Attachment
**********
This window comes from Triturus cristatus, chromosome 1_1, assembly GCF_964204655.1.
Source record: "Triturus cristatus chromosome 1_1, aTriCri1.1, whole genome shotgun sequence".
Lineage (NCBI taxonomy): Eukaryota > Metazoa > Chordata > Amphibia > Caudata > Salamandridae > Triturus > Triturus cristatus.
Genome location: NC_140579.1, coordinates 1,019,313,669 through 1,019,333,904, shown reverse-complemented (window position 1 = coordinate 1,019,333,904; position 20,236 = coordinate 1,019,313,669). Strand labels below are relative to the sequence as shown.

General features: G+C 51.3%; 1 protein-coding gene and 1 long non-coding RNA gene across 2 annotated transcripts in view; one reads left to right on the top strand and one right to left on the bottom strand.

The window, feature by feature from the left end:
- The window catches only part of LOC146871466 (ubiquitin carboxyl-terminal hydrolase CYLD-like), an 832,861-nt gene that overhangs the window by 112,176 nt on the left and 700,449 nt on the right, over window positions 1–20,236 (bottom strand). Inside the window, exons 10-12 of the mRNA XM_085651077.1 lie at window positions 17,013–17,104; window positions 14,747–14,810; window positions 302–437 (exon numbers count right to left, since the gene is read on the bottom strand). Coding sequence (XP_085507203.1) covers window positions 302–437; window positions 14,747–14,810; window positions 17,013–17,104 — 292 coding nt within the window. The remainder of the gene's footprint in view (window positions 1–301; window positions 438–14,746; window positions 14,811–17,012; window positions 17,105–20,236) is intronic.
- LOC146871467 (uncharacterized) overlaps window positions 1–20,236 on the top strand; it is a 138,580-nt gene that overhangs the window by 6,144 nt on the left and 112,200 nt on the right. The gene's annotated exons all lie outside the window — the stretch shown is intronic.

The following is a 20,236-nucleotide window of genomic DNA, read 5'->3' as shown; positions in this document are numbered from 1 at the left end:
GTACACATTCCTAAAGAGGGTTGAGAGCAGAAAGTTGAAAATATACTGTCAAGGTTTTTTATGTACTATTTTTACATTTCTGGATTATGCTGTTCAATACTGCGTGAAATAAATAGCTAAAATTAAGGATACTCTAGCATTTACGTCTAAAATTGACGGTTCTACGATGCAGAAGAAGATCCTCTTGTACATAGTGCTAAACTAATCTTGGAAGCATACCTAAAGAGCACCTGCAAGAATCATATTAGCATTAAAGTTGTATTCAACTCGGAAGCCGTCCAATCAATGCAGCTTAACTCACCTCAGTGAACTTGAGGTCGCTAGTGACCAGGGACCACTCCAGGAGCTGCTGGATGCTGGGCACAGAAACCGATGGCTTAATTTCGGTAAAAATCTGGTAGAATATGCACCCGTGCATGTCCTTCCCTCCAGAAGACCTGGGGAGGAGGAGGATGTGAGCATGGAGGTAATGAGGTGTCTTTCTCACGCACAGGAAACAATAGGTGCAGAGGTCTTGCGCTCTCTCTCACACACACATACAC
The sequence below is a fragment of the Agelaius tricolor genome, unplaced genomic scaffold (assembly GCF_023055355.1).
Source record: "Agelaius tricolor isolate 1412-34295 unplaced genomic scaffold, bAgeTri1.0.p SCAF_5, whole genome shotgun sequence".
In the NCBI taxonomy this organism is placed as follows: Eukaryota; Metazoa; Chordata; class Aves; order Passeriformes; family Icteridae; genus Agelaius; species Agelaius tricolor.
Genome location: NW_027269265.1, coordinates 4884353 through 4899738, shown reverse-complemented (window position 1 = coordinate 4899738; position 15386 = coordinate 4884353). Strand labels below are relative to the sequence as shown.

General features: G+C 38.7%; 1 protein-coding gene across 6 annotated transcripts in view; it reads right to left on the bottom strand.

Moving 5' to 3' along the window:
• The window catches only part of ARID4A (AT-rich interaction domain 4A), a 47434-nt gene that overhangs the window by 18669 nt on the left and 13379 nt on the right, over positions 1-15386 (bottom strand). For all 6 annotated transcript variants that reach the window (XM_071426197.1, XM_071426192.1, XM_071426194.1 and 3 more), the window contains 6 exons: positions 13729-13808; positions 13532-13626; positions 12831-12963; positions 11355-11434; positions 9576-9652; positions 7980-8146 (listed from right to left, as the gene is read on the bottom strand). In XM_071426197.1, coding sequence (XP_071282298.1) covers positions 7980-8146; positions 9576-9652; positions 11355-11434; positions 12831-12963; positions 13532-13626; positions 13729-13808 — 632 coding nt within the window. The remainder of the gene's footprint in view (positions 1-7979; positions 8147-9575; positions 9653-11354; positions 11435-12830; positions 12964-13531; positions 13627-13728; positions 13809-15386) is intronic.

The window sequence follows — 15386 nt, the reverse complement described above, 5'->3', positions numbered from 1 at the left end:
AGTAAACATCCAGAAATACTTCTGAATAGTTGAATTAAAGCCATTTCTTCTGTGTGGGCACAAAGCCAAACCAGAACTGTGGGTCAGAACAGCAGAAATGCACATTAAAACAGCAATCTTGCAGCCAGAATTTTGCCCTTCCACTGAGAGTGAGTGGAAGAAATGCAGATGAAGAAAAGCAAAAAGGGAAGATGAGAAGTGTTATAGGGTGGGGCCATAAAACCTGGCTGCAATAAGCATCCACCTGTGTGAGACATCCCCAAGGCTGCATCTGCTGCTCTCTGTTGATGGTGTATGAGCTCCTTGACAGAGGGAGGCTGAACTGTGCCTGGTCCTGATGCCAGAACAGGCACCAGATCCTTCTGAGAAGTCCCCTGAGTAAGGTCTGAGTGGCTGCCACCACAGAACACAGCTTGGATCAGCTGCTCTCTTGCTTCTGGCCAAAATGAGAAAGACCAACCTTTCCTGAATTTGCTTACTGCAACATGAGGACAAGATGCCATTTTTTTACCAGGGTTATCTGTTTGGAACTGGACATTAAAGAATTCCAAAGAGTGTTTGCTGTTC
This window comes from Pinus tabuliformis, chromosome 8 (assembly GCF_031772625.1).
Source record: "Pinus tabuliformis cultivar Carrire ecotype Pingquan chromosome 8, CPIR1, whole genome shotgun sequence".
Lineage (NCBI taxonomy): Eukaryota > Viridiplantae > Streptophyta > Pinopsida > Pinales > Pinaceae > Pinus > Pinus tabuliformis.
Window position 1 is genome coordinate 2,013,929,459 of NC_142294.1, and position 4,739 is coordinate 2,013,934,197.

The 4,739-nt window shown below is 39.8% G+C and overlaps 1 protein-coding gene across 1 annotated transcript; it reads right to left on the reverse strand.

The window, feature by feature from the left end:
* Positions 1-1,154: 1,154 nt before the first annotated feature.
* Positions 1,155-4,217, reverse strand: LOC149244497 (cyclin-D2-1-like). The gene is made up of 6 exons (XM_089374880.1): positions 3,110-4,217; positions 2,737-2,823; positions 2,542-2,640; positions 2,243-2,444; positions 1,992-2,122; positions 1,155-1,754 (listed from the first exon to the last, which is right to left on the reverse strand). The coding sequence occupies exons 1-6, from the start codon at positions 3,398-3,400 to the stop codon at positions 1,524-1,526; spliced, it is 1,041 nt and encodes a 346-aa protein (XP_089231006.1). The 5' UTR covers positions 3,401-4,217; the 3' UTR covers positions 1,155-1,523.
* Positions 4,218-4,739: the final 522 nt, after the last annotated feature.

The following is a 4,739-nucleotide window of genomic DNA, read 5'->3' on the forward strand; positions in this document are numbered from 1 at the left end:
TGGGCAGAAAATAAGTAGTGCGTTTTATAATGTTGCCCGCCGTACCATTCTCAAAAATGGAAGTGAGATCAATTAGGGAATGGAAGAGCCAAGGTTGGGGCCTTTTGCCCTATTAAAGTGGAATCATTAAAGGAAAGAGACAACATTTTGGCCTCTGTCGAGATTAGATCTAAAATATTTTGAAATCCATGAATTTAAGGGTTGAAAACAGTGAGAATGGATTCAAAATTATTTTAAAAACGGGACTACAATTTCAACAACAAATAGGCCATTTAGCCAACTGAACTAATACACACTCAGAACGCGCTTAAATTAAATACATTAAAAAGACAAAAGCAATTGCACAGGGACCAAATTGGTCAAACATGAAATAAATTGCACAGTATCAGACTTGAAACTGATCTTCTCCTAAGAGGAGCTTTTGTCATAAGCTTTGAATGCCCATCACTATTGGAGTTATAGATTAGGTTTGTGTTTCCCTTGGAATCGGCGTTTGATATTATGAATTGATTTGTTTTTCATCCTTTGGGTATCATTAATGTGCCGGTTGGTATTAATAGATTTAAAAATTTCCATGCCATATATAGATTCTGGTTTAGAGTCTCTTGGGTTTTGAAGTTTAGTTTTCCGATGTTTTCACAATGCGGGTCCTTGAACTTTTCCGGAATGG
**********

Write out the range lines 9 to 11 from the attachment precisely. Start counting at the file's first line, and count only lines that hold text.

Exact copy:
The following is a 20,236-nucleotide window of genomic DNA, read 5'->3' as shown; positions in this document are numbered from 1 at the left end:
GTACACATTCCTAAAGAGGGTTGAGAGCAGAAAGTTGAAAATATACTGTCAAGGTTTTTTATGTACTATTTTTACATTTCTGGATTATGCTGTTCAATACTGCGTGAAATAAATAGCTAAAATTAAGGATACTCTAGCATTTACGTCTAAAATTGACGGTTCTACGATGCAGAAGAAGATCCTCTTGTACATAGTGCTAAACTAATCTTGGAAGCATACCTAAAGAGCACCTGCAAGAATCATATTAGCATTAAAGTTGTATTCAACTCGGAAGCCGTCCAATCAATGCAGCTTAACTCACCTCAGTGAACTTGAGGTCGCTAGTGACCAGGGACCACTCCAGGAGCTGCTGGATGCTGGGCACAGAAACCGATGGCTTAATTTCGGTAAAAATCTGGTAGAATATGCACCCGTGCATGTCCTTCCCTCCAGAAGACCTGGGGAGGAGGAGGATGTGAGCATGGAGGTAATGAGGTGTCTTTCTCACGCACAGGAAACAATAGGTGCAGAGGTCTTGCGCTCTCTCTCACACACACATACAC
The sequence below is a fragment of the Agelaius tricolor genome, unplaced genomic scaffold (assembly GCF_023055355.1).